Genres

Cat Stevens – The World of Cat Stevens

More Cat Stevens

More Folk Rock

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  • Cat Stevens 1970 compilation album returns with outstanding Double Plus (A++) sound from start to finish and British Decca vinyl that is about as quiet as we can find it
  • These sides are doing most everything right — the sound is rich, full-bodied and Tubey Magical, Cat’s vocals are present, and there is plenty of studio space on the recording
  • Everything you want in a Folky Pop Star recording are here
  • Not an easy record to find in audiophile playing condition with top quality sound – it took us years to get this shootout going

Tubey Magical Acoustic Guitar reproduction is superb on the better copies of this recording. Simply phenomenal amounts of Tubey Magic can be heard on every strum, along with richness, body and harmonic coherency that have all but disappeared from modern recordings (and especially from modern remasterings). (more…)

Thoughts on Smear (and the Smear-Prone Components that Makes Audio Progress Difficult)

More on Kind of Blue

Hot Stampers of Miles’s Albums Available Now

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Listen to the trumpet at the start of Freddie Freeloader. Most copies do not clearly convey the transient information of Miles’ horn, causing it to have an easily recognizable quality we talk about all the time on the site: smear.

No two pressings will have precisely the same amount of smear on his trumpet, so look for the least smeary copy that does everything else right too.

Meaning simply that smear is important, but not all-important.

More recordings that are good for testing smear.

If you click on the above link, you will see that we regularly talk about smeary pianos, smeary brass, smeary violins and smeary Classic Records classical reissues. Nobody else seems particularly bothered by smear as far as we can tell, and one of our many theories about the stereo shortcomings of reviewers and audiophiles in general is that their systems are fairly smeary, so a little extra smear is mostly inaudible to them.

I had a smeary system for my first twenty or more years in audio, so I know whereof I speak.

And of course I was just as clueless as everybody else.

We’ve worked very hard over the last twenty years or so to make sure our system has a practically undetectable amount of smear. Any smear we hear on a record means that the smear is on the record. It is not the product of shortcomings in our playback system.

And almost any system that uses vintage tubes — whatever their pros and cons, however much you may like the sound they produce — will have some smear.

We got rid of our tube equipment a long time ago, and having done so, the smear it added to the sound of the records we were playing at that time was dramatically reduced.

About a hundred other tweaks and improvements got rid of the rest. As I say, it took about twenty years.

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We Knew This Was a Good Record in the ’80s, We Just Didn’t Know How Good

More Chet Baker

This is a wonderful Chet Baker record that doesn’t seem to be getting the respect it deserves in the wider jazz world. You may just like it every bit as much as the Chet Baker “Chet” album, and that is one helluva record to compare any album to. In our estimation it is about as good as it gets in most respects.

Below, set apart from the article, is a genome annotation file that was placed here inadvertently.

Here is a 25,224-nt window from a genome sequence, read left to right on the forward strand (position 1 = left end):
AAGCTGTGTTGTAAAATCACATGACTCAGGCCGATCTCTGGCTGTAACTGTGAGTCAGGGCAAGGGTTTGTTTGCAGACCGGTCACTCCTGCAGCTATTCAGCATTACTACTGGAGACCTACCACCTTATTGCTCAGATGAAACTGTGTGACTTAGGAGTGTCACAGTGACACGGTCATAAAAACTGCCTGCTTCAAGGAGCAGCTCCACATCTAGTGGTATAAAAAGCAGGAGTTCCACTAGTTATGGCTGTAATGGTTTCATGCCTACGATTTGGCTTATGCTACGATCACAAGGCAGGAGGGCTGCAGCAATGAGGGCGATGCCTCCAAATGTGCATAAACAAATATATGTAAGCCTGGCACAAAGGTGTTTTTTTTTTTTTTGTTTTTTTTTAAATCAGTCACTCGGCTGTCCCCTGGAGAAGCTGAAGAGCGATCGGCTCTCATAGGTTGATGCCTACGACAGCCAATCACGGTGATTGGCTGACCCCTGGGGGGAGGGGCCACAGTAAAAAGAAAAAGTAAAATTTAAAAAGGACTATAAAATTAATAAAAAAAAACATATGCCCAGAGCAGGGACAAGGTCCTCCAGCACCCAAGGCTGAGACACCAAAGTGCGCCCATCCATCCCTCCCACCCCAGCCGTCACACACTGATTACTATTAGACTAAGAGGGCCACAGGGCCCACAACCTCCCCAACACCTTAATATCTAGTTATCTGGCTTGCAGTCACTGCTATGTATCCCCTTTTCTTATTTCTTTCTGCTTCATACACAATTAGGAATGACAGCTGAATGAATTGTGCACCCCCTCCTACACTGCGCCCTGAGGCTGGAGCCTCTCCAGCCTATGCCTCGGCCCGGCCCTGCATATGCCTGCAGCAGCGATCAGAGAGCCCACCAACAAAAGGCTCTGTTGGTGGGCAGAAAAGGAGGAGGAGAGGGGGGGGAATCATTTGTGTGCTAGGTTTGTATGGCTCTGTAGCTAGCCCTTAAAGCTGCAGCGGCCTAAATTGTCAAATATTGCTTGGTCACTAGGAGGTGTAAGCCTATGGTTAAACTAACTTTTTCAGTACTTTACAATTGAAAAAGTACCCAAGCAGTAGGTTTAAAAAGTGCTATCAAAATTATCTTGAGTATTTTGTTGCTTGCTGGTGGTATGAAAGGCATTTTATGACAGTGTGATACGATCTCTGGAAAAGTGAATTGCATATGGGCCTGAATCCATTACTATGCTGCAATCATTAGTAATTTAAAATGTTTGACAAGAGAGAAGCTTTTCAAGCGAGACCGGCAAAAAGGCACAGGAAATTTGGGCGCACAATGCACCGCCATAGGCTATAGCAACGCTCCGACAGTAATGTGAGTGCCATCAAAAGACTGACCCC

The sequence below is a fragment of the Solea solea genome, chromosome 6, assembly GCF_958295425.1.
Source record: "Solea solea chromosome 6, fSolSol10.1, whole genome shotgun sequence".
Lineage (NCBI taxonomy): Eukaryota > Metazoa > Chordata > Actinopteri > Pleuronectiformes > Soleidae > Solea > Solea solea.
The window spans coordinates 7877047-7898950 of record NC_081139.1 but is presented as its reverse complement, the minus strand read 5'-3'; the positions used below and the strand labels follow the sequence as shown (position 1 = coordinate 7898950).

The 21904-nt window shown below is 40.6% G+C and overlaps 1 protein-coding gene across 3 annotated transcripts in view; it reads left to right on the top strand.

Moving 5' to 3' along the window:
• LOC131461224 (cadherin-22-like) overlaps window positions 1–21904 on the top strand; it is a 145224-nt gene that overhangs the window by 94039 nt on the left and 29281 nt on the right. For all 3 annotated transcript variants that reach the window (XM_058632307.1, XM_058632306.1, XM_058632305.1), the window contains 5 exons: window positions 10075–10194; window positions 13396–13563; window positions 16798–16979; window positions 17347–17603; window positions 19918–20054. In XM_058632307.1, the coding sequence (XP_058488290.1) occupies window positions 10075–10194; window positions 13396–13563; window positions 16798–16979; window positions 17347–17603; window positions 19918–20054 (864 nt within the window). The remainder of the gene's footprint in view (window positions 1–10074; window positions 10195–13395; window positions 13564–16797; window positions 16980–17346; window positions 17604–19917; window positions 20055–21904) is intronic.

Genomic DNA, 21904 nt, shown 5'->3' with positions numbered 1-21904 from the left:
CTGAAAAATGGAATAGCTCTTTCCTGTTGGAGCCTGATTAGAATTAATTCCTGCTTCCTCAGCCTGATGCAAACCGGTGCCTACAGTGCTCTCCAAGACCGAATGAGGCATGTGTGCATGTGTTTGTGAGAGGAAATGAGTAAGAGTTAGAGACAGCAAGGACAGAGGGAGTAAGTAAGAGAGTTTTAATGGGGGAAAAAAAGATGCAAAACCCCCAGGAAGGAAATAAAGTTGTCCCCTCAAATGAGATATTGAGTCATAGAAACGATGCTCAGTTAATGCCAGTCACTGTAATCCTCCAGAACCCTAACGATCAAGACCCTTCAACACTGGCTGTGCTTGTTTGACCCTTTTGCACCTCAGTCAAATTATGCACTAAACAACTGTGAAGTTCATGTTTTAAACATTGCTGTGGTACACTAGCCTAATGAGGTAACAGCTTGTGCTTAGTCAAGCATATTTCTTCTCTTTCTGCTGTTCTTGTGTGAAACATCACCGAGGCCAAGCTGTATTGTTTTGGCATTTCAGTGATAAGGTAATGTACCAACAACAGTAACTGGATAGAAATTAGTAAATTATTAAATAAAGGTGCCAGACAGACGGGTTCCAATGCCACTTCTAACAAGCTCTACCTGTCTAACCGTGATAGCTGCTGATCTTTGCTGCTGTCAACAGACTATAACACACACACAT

Both sides of the best copy in our last shootout were Tubey Magical, rich, open, spacious and tonally correct. We’d never heard the record sound better, and we’d been playing the album since it was first reissued in the ’80s.

I used to sell these very records in the ’90s — we retailed them for ten bucks, if you can believe it — but we had no clue just how good they could sound back then.

We couldn’t clean them right, or even play them right, and it would never have occurred to us to listen to a big pile of them one after another in order to pick out the best sounding copies.

Based on what I’m hearing my feeling is that most of the natural, full-bodied, smooth, sweet sound of the album is on the master tape, and that all that was needed to get that vintage sound correctly on to disc was simply to thread up that tape on a reasonably good machine and hit play.

The fact that nobody seems to be able to make an especially good sounding record — certainly not as good sounding as this one — these days tells me that in fact I’m wrong to think that such an approach would work. Somebody should have been able to figure out how to do it by now. In our experience that is simply not the case today, and has not been for many years.

George Horn was doing brilliant work for Fantasy all through the ’80s. This album is proof that his sound is the right sound for this music. (more…)

Frank Zappa / The Grand Wazoo – Smear, Sibilance and Tubey Magical Keyboards to Die For

More Frank Zappa

The Tubey Magic found on the title cut is really something to hear.

The Grand Wazoo now gets my vote as the best sounding record Zappa ever made (along with Absolutely Free).

Biggest Problems

Smear on the horn transients are always a problem on this album (and Zappa’s previous big band album, Waka/Jawaka) .

After that we would say a lack of top end is the other most common shortcoming we hear. To find a copy that’s not dull and smeary is no mean feat.

The vocals on For Calvin (And His Next Two Hitch-Hikers) are usually slightly spitty. The best copies keep the spit under control. (more…)

The Mahavishnu Orchestra – The Inner Mounting Flame

More Mahavishnu Orchestra

More 5 Star Albums

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  • A KILLER copy with Double Plus (A++) or BETTER sound from the first note to the last – exceptionally quiet vinyl too
  • The band’s debut is a true Jazz/Rock Fusion Demo Disc with the Big Sound we love here at Better Records
  • This album was recorded in 1971, only a year after Bitches Brew single-handedly created the genre of Jazz Fusion itself
  • 5 Stars “…a furious, high-energy, yet rigorously conceived meeting of virtuosos that, for all intents and purposes, defined the fusion of jazz and rock…”